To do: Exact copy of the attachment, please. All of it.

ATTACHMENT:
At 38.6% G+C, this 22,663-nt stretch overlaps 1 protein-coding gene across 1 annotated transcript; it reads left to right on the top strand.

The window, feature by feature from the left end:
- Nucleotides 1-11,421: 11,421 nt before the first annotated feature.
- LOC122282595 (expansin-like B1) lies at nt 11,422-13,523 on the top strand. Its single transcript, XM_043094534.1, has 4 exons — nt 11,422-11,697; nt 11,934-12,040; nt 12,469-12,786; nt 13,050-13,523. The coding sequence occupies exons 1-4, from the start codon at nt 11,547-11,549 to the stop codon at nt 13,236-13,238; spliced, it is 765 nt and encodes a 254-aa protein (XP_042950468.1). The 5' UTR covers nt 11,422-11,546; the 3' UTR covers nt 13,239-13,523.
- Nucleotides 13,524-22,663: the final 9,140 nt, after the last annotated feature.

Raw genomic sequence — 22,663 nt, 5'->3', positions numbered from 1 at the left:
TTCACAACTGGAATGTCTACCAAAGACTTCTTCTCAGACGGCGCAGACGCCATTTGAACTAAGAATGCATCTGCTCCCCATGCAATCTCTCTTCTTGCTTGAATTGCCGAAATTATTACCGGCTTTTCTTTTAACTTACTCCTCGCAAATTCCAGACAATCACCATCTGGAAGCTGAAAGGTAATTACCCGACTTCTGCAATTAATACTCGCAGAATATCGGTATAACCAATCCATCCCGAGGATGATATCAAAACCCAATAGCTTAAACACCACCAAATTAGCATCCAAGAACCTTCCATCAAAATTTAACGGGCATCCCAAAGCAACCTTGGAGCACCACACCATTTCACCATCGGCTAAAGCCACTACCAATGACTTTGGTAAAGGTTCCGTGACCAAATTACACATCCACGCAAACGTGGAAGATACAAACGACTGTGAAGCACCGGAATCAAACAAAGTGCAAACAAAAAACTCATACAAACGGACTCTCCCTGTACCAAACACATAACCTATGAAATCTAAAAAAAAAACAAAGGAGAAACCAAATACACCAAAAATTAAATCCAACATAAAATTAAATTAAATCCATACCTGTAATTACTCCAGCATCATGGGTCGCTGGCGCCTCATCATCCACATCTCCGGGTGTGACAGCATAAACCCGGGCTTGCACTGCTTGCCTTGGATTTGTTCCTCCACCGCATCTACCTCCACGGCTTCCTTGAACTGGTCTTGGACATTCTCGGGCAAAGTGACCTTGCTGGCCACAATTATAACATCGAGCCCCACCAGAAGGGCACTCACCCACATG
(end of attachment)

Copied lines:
At 38.6% G+C, this 22,663-nt stretch overlaps 1 protein-coding gene across 1 annotated transcript; it reads left to right on the top strand.

The window, feature by feature from the left end:
- Nucleotides 1-11,421: 11,421 nt before the first annotated feature.
- LOC122282595 (expansin-like B1) lies at nt 11,422-13,523 on the top strand. Its single transcript, XM_043094534.1, has 4 exons — nt 11,422-11,697; nt 11,934-12,040; nt 12,469-12,786; nt 13,050-13,523. The coding sequence occupies exons 1-4, from the start codon at nt 11,547-11,549 to the stop codon at nt 13,236-13,238; spliced, it is 765 nt and encodes a 254-aa protein (XP_042950468.1). The 5' UTR covers nt 11,422-11,546; the 3' UTR covers nt 13,239-13,523.
- Nucleotides 13,524-22,663: the final 9,140 nt, after the last annotated feature.

Raw genomic sequence — 22,663 nt, 5'->3', positions numbered from 1 at the left:
TTCACAACTGGAATGTCTACCAAAGACTTCTTCTCAGACGGCGCAGACGCCATTTGAACTAAGAATGCATCTGCTCCCCATGCAATCTCTCTTCTTGCTTGAATTGCCGAAATTATTACCGGCTTTTCTTTTAACTTACTCCTCGCAAATTCCAGACAATCACCATCTGGAAGCTGAAAGGTAATTACCCGACTTCTGCAATTAATACTCGCAGAATATCGGTATAACCAATCCATCCCGAGGATGATATCAAAACCCAATAGCTTAAACACCACCAAATTAGCATCCAAGAACCTTCCATCAAAATTTAACGGGCATCCCAAAGCAACCTTGGAGCACCACACCATTTCACCATCGGCTAAAGCCACTACCAATGACTTTGGTAAAGGTTCCGTGACCAAATTACACATCCACGCAAACGTGGAAGATACAAACGACTGTGAAGCACCGGAATCAAACAAAGTGCAAACAAAAAACTCATACAAACGGACTCTCCCTGTACCAAACACATAACCTATGAAATCTAAAAAAAAAACAAAGGAGAAACCAAATACACCAAAAATTAAATCCAACATAAAATTAAATTAAATCCATACCTGTAATTACTCCAGCATCATGGGTCGCTGGCGCCTCATCATCCACATCTCCGGGTGTGACAGCATAAACCCGGGCTTGCACTGCTTGCCTTGGATTTGTTCCTCCACCGCATCTACCTCCACGGCTTCCTTGAACTGGTCTTGGACATTCTCGGGCAAAGTGACCTTGCTGGCCACAATTATAACATCGAGCCCCACCAGAAGGGCACTCACCCACATG